More Examples

“Zcash uses a specific type of the zero-knowledge proof that is called zk-SNARKs”

Zero-knowledge proofs enable 100% trustless verification.”

“I’m going to learn more about zero-knowledge proofs.”

Definition(s) from the Web

  1. It’s possible to make payments using Bitcoin which are released if and only if some knowledge is disclosed by the payee and to do this in a trustless manner where neither the payer or payee can cheat. This is accomplished using the combination of a hash-locked transaction and a bitcoin-external protocol to set things up so that the data revealed in the hashlock release is the data they need. Source
  2. Zero-knowledge proof is a cryptographic principle that allows to check transactions with encrypted data of the sender’s address, receiver’s address and the transferred amount. Zcash coin uses a specific type of the zero-knowledge proof that is called zk-SNARKs. For that end, in a Zcash transaction a data string (“key tuple”) is generated by the sender, which consists of a spending key, viewing key and billing address. A sender cannot generate this string unless he possesses spending keys or the values of sending and receiving are not equal. Zk-SNARKs also creates a unique nullifying function, which marks the tokens as spent after the transaction completion. Usually, a collection of a billing address, viewing and spending keys is encrypted and unavailable for users. In this way, the transaction check with the keeping the confidentiality of its details is carried out. However, Zcash can carry out public transaction too, providing all data of keys in this case. Source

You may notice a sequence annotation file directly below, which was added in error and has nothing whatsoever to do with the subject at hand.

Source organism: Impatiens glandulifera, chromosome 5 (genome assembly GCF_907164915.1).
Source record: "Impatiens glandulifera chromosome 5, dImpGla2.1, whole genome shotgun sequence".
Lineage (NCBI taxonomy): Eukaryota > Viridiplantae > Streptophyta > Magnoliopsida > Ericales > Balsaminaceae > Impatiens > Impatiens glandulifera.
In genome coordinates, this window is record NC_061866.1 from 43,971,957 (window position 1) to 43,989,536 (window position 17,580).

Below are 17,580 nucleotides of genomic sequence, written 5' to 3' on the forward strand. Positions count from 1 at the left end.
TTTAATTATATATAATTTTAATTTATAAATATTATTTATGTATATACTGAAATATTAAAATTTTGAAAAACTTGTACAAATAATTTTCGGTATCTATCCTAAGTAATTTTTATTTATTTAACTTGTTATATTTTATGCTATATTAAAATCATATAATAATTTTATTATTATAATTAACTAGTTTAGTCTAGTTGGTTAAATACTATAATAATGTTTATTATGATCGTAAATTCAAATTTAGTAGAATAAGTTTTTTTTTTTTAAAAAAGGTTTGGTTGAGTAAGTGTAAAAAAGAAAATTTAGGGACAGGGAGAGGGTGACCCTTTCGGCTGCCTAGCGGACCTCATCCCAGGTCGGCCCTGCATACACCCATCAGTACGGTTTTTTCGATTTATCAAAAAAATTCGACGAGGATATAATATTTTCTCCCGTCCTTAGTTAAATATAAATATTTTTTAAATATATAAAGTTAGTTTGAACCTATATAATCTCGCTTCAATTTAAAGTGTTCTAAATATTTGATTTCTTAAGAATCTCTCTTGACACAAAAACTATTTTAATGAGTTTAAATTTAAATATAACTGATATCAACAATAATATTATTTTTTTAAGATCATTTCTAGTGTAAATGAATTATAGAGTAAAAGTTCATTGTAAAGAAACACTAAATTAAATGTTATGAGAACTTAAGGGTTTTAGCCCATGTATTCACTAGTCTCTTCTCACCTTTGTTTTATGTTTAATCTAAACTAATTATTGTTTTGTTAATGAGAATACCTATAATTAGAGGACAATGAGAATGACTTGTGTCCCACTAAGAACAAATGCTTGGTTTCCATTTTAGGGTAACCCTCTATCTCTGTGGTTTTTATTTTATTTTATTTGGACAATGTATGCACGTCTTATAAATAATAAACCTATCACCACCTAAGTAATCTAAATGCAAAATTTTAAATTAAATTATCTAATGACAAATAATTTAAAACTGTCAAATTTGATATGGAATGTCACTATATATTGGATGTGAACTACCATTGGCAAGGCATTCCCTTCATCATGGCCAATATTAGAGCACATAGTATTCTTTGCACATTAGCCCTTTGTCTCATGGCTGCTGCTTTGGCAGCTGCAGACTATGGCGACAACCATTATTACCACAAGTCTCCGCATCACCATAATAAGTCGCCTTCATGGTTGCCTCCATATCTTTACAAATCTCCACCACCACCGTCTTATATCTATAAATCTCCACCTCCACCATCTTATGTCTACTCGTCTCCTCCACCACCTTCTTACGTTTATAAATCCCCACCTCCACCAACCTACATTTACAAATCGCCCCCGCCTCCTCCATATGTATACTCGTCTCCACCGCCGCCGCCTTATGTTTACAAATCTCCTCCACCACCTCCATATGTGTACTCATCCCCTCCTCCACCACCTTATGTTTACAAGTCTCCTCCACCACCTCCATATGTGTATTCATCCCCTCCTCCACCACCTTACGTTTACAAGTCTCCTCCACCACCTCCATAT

3. Non-interactive zero-knowledge proofs— also known as NIZK, zk-SNARK, zk-STARK — are zero-knowledge proofs that require no interaction[clarification needed] between the prover and verifier. The first widespread application of zk-SNARKs was in the Zerocash blockchain protocol, where zero-knowledge cryptography provides the computational backbone, by facilitating mathematical proofs that one party has possession of certain information without revealing what that information is. By 2021, “82 cryptocurrencies worth a total of US$8.85 billion [encrypted] their transactions with zero-knowledge proofs or similar private technology.” In 2017, Bulletproofs was released, which enable proving that a committed value is in a range using a logarithmic (in the bit length of the range) number of field and group elements. Bulletproofs was later implemented into Mimblewimble protocol (where Grin and Beam cryptocurrencies based on) and Monero cryptocurrency. In 2018, the zk-STARK (zero-knowledge Scalable Transparent ARgument of Knowledge) protocol was introduced, offering transparency (no trusted setup), quasi-linear proving time, and poly-logarithmic verification time. Source

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